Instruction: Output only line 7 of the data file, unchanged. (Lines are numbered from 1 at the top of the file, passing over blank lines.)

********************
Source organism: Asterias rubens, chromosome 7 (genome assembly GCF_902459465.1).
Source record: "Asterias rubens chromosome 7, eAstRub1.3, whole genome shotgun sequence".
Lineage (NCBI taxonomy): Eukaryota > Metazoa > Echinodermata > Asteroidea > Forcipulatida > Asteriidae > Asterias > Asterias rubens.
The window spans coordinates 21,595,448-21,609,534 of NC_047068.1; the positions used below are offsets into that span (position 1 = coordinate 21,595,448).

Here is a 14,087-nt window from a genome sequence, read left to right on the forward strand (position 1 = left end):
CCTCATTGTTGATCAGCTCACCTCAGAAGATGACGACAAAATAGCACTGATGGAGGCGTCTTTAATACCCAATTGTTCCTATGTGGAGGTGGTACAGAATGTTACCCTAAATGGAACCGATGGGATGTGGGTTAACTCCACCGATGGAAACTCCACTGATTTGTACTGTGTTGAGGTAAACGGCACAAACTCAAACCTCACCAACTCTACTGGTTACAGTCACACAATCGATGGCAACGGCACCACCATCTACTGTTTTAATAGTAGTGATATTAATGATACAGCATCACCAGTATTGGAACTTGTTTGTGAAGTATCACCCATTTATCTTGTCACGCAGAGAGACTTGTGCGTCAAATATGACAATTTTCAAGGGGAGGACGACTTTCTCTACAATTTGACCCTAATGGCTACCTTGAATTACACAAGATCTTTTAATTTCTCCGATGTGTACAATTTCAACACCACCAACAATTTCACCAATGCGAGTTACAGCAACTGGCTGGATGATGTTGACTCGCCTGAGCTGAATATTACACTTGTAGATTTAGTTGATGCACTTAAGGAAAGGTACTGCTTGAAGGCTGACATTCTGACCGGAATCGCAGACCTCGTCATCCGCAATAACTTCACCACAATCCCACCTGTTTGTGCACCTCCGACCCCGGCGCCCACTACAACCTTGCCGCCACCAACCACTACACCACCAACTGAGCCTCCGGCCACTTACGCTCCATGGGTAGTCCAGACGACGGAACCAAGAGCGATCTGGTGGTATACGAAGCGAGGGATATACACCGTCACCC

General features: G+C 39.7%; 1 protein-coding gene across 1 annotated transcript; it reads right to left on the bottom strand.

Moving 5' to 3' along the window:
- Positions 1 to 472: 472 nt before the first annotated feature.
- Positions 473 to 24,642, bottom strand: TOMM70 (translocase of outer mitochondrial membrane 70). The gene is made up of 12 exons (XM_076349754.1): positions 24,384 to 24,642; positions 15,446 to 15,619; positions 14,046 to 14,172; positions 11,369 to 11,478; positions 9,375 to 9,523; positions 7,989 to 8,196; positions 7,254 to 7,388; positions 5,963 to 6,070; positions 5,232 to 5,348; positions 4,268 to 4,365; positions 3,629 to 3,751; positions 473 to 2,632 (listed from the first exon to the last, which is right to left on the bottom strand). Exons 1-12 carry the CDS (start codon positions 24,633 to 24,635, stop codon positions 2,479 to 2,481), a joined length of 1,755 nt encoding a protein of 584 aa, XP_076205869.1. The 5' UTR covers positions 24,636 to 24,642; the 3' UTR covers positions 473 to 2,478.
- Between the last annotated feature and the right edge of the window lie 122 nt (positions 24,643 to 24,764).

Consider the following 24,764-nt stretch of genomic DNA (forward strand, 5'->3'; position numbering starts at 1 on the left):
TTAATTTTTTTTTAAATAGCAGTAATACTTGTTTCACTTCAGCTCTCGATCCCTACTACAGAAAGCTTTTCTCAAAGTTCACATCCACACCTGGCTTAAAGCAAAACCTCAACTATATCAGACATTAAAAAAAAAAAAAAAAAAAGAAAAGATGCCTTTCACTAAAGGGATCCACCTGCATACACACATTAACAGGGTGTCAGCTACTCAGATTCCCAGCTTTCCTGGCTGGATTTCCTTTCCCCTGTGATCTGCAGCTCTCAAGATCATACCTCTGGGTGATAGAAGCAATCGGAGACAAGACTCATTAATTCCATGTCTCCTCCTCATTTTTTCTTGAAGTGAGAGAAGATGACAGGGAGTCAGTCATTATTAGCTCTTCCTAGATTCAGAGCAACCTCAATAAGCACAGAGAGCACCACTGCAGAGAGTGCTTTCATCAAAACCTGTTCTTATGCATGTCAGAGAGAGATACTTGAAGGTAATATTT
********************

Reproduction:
General features: G+C 39.7%; 1 protein-coding gene across 1 annotated transcript; it reads right to left on the bottom strand.